I used to work in a smallish independent bookstore and it was truly one of the best jobs I ever had. To be surrounded by endless glorious volumes, to enter every morning into this multicolored world of words and pictures was truly a pleasure.
I loved rearranging shelves (endlessly), lining up the books this way and that. One of my favorite things, though, was ordering books for the store (it almost completely fulfilled my shopping urges, mind you, I would always overdo it with the order :), and then anticipating eagerly their arrival. Books on photography, design, fashion, art... it would take me hours and hours to find their right spot in the bookstore, to display them properly, to sneak careful peeks through the pages. It was one of life's great pleasures.
There are plenty of bookstore gems in the world and I do hope they will persevere (one of them is City Lights, which I am happy to be able to call my neighborhood bookstore), but the most charming one is Shakespeare & Co.Antiquarian bookstore in Paris.
Located in the heart of Paris on the Left Bank opposite Notre-Dame, the bookstore was founded by George Whitman, a contemporary of such Beat poets as Jack Kerouac and Allan Ginsberg. He sometimes poses as a grandson or grand-nephew of American poet Walt Whitman.
It must be one of the most photographed bookstores in the world, sneaking its way into movies and litterature. The inside of the store is where the reuniting scene between Julie Delpy’s and Ethan Hawke’s characters happens in the movie Before Sunset. The bookstore was also written about in a memoir of a homeless man who was allowed to sleep overnight in Shakespeare & Co by the store’s communist-leaning owner and then refused to vacate when times turned more capitalist. His bed is still there.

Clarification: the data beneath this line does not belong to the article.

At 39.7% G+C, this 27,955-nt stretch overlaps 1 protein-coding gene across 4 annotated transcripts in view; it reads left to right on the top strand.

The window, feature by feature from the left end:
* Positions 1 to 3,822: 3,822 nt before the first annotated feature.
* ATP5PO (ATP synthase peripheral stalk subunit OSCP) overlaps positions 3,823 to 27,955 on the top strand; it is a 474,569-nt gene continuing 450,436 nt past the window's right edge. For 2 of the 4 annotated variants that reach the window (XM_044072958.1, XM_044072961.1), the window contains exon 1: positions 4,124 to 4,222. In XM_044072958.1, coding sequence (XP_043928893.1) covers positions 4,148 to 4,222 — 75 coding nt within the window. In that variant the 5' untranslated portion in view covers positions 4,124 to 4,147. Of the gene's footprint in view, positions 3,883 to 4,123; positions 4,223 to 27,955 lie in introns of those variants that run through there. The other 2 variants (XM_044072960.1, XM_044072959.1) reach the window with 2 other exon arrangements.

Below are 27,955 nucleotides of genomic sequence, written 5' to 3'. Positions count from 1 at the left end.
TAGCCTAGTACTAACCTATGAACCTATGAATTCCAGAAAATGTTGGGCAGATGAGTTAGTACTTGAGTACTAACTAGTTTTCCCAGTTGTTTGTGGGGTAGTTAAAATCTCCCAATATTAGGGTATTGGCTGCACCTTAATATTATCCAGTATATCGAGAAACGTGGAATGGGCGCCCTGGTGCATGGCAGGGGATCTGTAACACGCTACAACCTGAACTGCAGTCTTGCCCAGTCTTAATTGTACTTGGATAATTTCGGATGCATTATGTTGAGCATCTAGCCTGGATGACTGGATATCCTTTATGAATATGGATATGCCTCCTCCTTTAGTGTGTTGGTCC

But, I've also heard that if you go backpacking to Paris to seek a little adventure, and you happen to be an aspiring writer, you could even sleep in the store for free. The bed is located between the books on the 2nd floor. All you have to do is help around the store a little bit and read a book a day.
The place is completely quirky and charming, packed from floor to ceiling with books. There is also the writer’s room, which has a working piano for patrons to play. Poets regularly read their works in one of the back rooms.
How absolutely thrilling. Hopefully, next time when in Paris. (Can we go tomorrow?)